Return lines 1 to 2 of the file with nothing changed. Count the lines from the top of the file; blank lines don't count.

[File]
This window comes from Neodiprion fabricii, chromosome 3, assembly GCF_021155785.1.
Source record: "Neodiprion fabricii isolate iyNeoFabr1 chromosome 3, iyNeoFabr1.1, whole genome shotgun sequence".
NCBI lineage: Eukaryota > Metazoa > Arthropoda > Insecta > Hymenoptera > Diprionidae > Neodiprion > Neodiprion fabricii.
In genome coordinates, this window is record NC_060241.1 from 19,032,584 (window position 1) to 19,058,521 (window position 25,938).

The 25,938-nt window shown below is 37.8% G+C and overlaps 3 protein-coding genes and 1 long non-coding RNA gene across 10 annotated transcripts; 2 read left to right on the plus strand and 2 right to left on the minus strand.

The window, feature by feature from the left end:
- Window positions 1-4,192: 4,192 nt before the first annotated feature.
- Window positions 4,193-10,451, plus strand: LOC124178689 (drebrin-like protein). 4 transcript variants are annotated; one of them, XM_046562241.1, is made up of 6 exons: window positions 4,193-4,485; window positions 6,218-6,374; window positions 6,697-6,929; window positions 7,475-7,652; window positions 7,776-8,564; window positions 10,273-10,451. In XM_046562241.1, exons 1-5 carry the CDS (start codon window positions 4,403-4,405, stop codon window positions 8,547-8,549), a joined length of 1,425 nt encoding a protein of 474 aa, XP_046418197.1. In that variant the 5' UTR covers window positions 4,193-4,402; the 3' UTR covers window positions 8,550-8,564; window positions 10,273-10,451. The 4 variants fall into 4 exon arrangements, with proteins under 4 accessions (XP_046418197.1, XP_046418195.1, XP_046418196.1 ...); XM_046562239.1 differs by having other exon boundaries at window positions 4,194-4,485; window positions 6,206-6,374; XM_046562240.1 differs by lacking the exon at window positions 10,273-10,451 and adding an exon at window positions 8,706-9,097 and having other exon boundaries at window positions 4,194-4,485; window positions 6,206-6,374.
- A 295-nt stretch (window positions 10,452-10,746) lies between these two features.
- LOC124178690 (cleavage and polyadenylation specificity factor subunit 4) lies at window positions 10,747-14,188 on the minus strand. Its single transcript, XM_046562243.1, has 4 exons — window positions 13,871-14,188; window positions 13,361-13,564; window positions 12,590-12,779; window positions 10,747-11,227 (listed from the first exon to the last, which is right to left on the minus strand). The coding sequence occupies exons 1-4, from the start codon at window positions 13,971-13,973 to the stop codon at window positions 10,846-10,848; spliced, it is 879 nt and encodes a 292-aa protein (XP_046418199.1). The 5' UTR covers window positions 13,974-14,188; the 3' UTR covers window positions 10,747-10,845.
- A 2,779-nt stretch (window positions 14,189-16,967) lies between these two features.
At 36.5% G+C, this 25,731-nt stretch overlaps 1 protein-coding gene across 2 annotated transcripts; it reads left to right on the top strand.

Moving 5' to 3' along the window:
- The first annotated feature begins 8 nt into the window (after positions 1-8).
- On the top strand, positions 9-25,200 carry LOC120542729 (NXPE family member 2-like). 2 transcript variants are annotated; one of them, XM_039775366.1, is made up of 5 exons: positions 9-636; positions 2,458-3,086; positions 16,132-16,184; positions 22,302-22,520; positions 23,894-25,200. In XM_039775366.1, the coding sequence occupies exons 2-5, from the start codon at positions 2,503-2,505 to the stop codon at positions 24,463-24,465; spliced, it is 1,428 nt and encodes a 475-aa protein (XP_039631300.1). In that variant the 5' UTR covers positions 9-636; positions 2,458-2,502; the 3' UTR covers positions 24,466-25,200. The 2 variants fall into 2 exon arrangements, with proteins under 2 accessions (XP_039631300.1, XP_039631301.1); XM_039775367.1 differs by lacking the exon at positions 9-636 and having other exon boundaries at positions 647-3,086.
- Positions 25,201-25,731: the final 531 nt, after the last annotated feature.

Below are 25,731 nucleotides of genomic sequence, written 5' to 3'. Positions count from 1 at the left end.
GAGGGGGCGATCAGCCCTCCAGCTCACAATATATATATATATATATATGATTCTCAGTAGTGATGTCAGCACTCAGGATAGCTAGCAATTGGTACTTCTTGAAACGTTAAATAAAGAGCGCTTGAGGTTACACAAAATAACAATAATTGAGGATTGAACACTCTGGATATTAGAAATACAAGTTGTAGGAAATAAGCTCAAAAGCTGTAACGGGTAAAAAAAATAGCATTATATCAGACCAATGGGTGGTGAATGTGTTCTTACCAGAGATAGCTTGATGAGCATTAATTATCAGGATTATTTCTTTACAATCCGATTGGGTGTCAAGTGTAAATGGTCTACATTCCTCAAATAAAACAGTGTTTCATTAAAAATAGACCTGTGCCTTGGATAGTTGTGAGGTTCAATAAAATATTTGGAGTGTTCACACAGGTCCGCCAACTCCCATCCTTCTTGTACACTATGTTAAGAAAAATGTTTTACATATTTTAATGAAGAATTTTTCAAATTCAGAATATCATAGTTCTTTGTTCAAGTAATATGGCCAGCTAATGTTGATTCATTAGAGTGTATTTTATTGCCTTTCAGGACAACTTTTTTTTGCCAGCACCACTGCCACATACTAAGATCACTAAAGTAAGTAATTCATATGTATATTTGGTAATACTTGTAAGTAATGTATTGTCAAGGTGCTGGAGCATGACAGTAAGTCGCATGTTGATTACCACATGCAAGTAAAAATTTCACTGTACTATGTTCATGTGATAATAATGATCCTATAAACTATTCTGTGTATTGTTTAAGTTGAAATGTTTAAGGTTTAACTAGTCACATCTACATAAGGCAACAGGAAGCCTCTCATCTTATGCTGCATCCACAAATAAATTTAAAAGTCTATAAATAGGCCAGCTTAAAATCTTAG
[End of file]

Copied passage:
This window comes from Neodiprion fabricii, chromosome 3, assembly GCF_021155785.1.
Source record: "Neodiprion fabricii isolate iyNeoFabr1 chromosome 3, iyNeoFabr1.1, whole genome shotgun sequence".